DELMAR — More than 100 residents showed up to the first of two public, interactive meetings the Town of Bethlehem will hold regarding the stretch of Delaware Ave. that runs from the Normanskill Bridge to Elsmere Elementary School. Residents were invited to identify priorities, ask questions and voice concerns about a study underway to determine the best way to design a better corridor that’s safer and amenable to multiple modes of transportation.
“This is a planning study,” explained Mark Sargent, a Bethlehem resident and senior engineer at the civil engineering firm Creighton Manning, which has been hired by the town to help conduct the Delaware Avenue Complete Streets Feasibility Study (study) in cooperation with a Study Advisory Committee (SAC) composed of town officials, public agencies, residents and businesses. The end result of the study, he said, will be a report with recommendations as to how the town should proceed. He was careful to distinguish the study from planned upgrades to the section of Delaware Avenue that runs from Elsmere Elementary School to Delmar’s Four Corners, expected to begin construction this spring.
The study, which is being funded by the Town of Bethlehem and the Capital District Transportation Committee’s (CDTC), through its Linkage Planning Program, is meant to build off the impending improvements elsewhere on Delaware Avenue and see if the town can incorporate complete streets elements from Elsmere Avenue to the Albany City line.
Those elements could include: refuge islands and/or medians to make it easier and safer for pedestrians to cross the street; HAWK (High-Intensity Activated crossWalK) beacons, traffic control devices used to stop road traffic and allow pedestrians to cross safely; traffic calming modifications such as landscaping, demarcated bicycle lanes, new signage, etc.; the possible consolidation or relocation of CDTA bus stops; or a road diet, the reduction of lanes to make more room for cyclists and pedestrians.
“We’re also thinking about overall operations,” said Creighton Manning Project Engineer Kristie Di Cocco, explaining a grading system employed by traffic engineers to assess the traffic conditions along a given stretch of roadway. While not perfect, vehicle traffic on that section of Delaware scored relatively well, she said, however the pedestrian scores varied and bicycle traffic scored on the low end of the spectrum. She noted that, while the Rail Trail is nearby, there is a shortage of dedicated ingresses by which cyclists can access it.
“There are other users in the corridor that we need to look out for,” said Sargent. “That’s part of what this project is about, making sure that we’re doing everything we can do for all the other users.”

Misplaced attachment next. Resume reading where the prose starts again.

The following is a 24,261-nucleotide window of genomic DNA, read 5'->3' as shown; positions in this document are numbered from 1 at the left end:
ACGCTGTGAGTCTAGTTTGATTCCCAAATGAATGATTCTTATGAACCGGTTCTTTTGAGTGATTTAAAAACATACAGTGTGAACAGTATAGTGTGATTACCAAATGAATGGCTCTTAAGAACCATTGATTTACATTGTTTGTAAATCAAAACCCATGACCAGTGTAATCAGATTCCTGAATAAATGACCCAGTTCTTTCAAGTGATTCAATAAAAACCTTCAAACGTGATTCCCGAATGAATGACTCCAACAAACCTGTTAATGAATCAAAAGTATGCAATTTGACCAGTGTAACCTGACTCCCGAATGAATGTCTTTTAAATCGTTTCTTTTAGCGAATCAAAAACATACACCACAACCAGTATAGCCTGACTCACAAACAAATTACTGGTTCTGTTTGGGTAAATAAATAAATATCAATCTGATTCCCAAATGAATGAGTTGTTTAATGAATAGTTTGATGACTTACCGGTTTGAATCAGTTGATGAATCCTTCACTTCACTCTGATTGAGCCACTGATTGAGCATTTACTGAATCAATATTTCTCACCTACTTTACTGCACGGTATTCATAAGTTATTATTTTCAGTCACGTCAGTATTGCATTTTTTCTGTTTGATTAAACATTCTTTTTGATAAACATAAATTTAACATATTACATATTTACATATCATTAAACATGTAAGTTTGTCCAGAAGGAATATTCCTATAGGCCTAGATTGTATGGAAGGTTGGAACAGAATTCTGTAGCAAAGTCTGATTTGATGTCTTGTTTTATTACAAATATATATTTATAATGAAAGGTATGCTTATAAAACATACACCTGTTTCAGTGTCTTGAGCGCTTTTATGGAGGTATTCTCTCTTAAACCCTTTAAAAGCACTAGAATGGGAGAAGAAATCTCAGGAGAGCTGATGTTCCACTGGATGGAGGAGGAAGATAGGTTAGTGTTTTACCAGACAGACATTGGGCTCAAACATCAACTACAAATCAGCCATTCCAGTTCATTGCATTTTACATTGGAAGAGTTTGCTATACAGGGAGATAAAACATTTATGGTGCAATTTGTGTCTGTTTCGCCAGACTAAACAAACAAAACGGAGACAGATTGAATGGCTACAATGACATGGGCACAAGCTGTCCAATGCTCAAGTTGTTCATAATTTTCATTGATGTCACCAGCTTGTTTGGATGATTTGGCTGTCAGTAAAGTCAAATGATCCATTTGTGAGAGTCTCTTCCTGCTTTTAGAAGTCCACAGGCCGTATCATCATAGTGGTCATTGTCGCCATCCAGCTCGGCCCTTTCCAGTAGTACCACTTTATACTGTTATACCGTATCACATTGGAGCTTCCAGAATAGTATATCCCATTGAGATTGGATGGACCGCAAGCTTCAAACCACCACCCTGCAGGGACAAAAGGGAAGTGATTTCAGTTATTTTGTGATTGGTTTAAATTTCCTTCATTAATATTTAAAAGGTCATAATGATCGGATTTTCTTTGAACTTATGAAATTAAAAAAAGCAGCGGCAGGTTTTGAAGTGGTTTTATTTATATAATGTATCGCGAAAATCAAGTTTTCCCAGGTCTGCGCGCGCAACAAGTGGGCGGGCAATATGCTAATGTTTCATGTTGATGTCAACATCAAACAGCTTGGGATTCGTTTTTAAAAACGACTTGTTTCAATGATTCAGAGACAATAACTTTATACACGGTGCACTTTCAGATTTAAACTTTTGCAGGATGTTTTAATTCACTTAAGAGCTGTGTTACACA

When residents arrived at the public meeting, they were given sticky dots and asked to place those dots next to the issues they considered the highest priorities they would like to study to consider. Traffic calming, safety, and more room for bicycles were the top issues, closely followed by non-vehicular access and ease of getting into and out of businesses and side streets. Corridor beautification was also a popular issue.
After a presentation highlighting current conditions, traffic patterns and potential modifications, town residents were invited to ask questions and offer feedback.
“We want to better understand what’s important to you,” said Di Cocco. “If we don’t understand that, then we can’t tailor these alternatives.” In addition to the sticky dot exercise, there were table-set up around the room with maps of the corridor, markers and post-it notes for residents to identify specific areas and bring up concerns or make recommendations. Feedback cards were made available to those who were unable or unwilling to voice their opinions during the question-and-answer or break-out group discussions. Additionally, Di Cocco pointed out, residents are welcome to visit the study’s website at delawareavecompletestreets.com to offer feedback or access related information.
“What brought me here tonight is that I live off of Delaware Avenue,” said Susan Blank, a third-generation Bethlehem resident. “And I do not find it a very pedestrian-friendly, particularly for living in a neighborhood. I really feel like, because it’s so commercial, people just assume it’s a four-lane highway to get themselves in and out of Albany. But there are people and home and the big push in this town now is to make things walkable, but you can’t. You can’t walk across Delaware Avenue.”
Blank is an enthusiastic supporter of implementing a road diet and of many of the other potential modifications that were discussed during the meeting. The only thing she was uncomfortable with, she added, was the idea that a formal rail trail entrance would be built in her backyard. “That’s stupid,” she said. “You’re making it pedestrian friendly on Delaware Avenue and then you’re going to put a parking lot in a neighborhood for people to drive to get to the bike trail? I know they didn’t say exactly that, but it didn’t make sense to me.”
The study, which kicked off in October of last year, is expected to take 12 months to complete. According to Bethlehem Director of Planning Rob Leslie, it may be years before implementation of any agreed-upon changes. The initial phases involve development of the draft study goals, understanding existing conditions and obtaining public input on issues and ideas for the corridor. A second public meeting, which has yet to be scheduled, will be used to present the results of the alternatives analysis and the status of the draft study recommendations.
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